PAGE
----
LONDON – England has been there, seen it, but not done it over the past two major international football tournaments, failing to progress from the group stage with embarrassing results against countries perceived as minnows.
At the 2014 World Cup finals England, already eliminated after defeats by Uruguay and Italy, headed home from Brazil after the dead-rubber, dead-boring 0-0 draw with Costa Rica. Euro 2016 saw Iceland defeat England 2-1 in a match that was as inexplicable as it was ignominious.
Raised hopes have soon plummeted — England has one win in its last eight matches at international tournaments.
On Monday, Tunisia awaits England in its opening 2018 World Cup match in Volgograd with understandable worries of a hat trick of failures. Surely not . . . not again . . . ?
There is still a temptation to write off relatively unknown opponents, but in the latest FIFA world rankings, England was joint 12th and Tunisia 21st, making it the highest rated African country. Unfamiliar faces, but underestimate them at your peril. Tunisia has won five, drawn four and lost one (a last-minute goal by Spain) over the past year.
The misplaced English over-confidence of the previous two decades has been replaced by a wait-and-see attitude post-Costa Rica and Iceland. It is the pattern of England qualifying with ease only to show a brittle backbone at major finals that Gareth Southgate must address plus, of course, if it reaches the knockout stages, the traditional failure in penalty shootouts, but first things first.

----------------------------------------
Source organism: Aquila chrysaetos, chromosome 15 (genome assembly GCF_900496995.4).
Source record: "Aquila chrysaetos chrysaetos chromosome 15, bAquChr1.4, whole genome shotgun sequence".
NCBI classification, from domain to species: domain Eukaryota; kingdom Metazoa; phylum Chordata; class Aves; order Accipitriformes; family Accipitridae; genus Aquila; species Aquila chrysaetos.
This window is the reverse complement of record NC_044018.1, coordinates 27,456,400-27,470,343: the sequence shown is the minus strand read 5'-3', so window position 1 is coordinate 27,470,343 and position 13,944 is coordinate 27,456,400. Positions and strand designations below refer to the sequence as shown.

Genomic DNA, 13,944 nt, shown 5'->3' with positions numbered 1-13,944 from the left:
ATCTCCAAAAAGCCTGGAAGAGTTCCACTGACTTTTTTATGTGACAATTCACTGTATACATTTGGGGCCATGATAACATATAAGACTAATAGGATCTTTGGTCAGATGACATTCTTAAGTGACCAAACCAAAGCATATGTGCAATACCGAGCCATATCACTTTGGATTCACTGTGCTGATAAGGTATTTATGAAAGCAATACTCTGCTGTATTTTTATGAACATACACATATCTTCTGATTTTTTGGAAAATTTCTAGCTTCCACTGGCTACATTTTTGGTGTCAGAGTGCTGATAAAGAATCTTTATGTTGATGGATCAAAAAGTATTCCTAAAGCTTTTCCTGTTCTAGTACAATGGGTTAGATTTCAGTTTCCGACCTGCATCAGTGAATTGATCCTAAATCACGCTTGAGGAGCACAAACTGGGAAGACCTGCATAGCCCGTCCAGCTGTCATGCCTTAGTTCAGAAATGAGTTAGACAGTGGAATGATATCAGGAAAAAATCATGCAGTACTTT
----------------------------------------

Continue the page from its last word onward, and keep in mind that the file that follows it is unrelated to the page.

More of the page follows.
Assuming England, Tunisia and Belgium will all beat Panama, two from the three will qualify from Group G. Anything but victory over Tunisia will need England to beat world No. 3 Belgium in the final game to qualify, so Monday’s clash is almost winner takes all. In many respects it could hardly be bigger.
England must lay the demons of Iceland to rest in Volgograd and there is a quiet confidence, but certainly not overconfidence, in Southgate’s squad. The team spirit is probably the best of recent major finals, no cliques, no real superstars, no inflated egos. England is as ready as it can be to prove it can succeed under pressure.
If England’s football is as good as Southgate’s public relations, the ghosts of tournaments past will be wiped away. Southgate has said all the right things, his charm offensive anything but offensive.
He said: “We hope we can send people to work the following day having enjoyed our matches. We know we are not the finished article, in fact we are a long way from that. But I think people see signs of progress and enjoy watching us now and the manner in which we try to play. We are seeing a team that is enjoying each other’s company, getting on well and is very proud to represent the nation. They have some talent, they have a real desire and determination to play for England. We ask people to pay a lot of money to watch football. In the end we want to entertain where we possibly can.”